Lilly and Saunders both say, however, that this protest was about more than just higher pay. Issues like mental healthcare on campus were also at the forefront of their message, as they say Hofstra makes it difficult for students to afford the care they need.
At Hofstra, students are entitled to three free sessions at the Saltzman Center, after which they must pay $30 per session. Students like Aleks Gustafaon, a sophomore English and Film Studies and Production major who participated in Wednesday’s protest, say Hofstra needs to reevaluate its priorities.
“I do think that Hofstra’s current priorities are quite unethical,” said Gustafon. “Students still have to pay for mental health services, which is one of the most important student health programs that Hofstra offers.”
“While I understand that a lot of these expensive projects [like the Zarb building] come from grants or donations, that means that Hofstra needs to be courting donors who will pay for more effective projects and services. Hofstra’s economics in general are troublesome at best and unethical at worst,” Gustafon said.
However, the protest has been met with some pushback, even from within the student body. Some, like senior journalism major Erica Brosnan, say that student workers are already being paid a fair amount for the level of work they do.
“Look, Hofstra can choose to pay people more than that minimum wage if they want to. No one is automatically bound to that rate forever,” said Brosnan. “And, honestly, I don’t think you should be paid $10 an hour just for sitting behind a both swiping people in, especially when half the time those people are doing their homework during their shifts.”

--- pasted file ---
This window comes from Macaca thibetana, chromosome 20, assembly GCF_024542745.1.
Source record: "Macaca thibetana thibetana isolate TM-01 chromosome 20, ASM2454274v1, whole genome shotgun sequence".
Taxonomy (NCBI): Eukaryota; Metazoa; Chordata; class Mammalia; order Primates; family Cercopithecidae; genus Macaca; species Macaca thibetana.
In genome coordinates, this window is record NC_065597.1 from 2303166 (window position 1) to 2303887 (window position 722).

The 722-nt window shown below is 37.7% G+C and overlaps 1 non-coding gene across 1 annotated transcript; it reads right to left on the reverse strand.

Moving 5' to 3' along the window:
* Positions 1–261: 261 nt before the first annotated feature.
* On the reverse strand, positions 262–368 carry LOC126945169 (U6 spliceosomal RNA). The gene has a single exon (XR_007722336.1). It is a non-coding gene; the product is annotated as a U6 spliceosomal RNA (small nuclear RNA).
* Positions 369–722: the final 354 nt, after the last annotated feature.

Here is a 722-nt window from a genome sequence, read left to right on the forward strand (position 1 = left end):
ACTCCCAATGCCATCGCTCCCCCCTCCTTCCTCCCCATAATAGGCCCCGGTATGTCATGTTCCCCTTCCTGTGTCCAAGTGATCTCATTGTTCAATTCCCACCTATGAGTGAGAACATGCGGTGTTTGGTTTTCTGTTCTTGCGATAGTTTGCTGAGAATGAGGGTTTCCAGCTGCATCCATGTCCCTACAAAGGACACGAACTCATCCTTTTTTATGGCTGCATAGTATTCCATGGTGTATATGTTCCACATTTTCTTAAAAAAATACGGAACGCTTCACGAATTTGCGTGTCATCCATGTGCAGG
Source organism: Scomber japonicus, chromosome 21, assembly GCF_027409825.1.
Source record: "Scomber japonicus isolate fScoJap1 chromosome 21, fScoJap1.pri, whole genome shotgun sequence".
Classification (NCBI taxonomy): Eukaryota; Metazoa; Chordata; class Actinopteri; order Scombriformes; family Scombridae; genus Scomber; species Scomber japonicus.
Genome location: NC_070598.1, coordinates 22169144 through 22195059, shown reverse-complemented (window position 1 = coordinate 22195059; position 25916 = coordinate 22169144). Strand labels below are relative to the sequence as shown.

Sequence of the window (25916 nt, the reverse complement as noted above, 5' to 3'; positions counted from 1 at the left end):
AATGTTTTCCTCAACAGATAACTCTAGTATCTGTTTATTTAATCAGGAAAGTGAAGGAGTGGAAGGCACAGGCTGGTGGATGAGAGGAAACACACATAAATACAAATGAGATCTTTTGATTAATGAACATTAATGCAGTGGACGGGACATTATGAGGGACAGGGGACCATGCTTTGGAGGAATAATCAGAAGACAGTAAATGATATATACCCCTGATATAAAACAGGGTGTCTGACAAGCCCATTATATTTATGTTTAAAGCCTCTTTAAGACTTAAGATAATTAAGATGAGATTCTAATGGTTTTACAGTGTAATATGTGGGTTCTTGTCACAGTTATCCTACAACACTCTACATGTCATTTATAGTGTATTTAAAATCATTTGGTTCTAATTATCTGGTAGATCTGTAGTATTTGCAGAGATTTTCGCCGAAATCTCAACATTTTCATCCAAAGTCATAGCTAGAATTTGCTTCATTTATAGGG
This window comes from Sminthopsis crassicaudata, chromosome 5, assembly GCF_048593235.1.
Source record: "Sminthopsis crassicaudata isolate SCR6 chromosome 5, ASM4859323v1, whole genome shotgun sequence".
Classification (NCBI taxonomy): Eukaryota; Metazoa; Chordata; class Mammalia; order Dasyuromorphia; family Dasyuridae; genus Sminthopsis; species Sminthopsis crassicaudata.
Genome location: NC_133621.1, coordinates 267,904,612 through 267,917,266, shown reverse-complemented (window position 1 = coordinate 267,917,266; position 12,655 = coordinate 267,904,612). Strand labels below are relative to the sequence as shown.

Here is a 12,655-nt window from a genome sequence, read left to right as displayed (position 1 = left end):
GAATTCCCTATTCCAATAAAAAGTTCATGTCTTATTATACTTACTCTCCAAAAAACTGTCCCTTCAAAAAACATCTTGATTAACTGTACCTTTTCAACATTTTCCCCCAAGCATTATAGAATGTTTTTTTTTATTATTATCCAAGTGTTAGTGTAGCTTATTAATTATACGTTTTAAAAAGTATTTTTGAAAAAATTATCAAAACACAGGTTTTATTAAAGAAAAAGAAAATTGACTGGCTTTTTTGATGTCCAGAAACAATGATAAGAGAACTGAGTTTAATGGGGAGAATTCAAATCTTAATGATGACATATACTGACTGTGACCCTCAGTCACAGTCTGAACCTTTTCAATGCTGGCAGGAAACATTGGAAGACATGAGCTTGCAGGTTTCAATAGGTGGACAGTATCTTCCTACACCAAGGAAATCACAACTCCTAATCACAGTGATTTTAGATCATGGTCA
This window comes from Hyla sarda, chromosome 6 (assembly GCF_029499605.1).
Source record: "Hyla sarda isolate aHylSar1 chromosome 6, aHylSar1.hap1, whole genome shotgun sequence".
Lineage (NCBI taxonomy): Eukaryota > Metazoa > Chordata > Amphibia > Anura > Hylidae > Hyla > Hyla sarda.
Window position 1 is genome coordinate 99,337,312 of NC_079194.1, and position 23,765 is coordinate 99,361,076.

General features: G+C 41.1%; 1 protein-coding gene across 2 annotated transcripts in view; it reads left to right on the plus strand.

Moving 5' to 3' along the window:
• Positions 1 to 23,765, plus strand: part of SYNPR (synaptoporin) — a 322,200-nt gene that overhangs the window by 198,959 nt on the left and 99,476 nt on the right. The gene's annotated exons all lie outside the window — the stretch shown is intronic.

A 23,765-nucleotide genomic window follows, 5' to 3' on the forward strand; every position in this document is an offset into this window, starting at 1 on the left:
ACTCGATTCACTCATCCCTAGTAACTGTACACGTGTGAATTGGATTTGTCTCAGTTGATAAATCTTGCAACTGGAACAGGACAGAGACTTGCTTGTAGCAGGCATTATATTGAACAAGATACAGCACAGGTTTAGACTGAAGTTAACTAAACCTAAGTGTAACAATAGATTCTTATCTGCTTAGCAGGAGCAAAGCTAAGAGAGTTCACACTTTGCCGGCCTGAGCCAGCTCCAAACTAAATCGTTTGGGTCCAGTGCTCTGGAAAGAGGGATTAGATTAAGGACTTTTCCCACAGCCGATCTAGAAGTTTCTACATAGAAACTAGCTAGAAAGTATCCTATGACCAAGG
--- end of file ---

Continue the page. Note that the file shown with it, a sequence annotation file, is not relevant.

Others say that raising the minimum wage would have broader negative economic impacts on the school as a whole. “The main consquences of a minimum wage increase for hofstra students would be a decrease in hirings, an overall increase in the price of the goods (AKA tuition),” said junior Political science, Finance and Economics major Nathaniel Aron.
“Ultimately while there are two sides of this debate, both recognize that increasing the minimum wage usually does not succeed in fulfilling its main purpose, which is to give the less fortunate a fighting chance,” Aron said.
Still, the students were able to capture the attention of university officials, as University President Stuart Rabinowitz and Dean of Students Sofia Pertuz both personally approached the group, allowing the protesters to voice their concerns to the administration directly.
Lilly and Saunders want to keep this momentum growing, and have already begun to plan their next moves. This includes more talks with the administration, and collecting signatures on an online petition to grow student support for their movement.
“At the end of the day, if you really disagree, if you hate the minimum wage, if you think capitalism will figure it out, that’s fine,” said Saunders. “If you research my petition and disagree with it, then I’d love to hear your concerns so we can figure them out… We’re fighting for everyone.”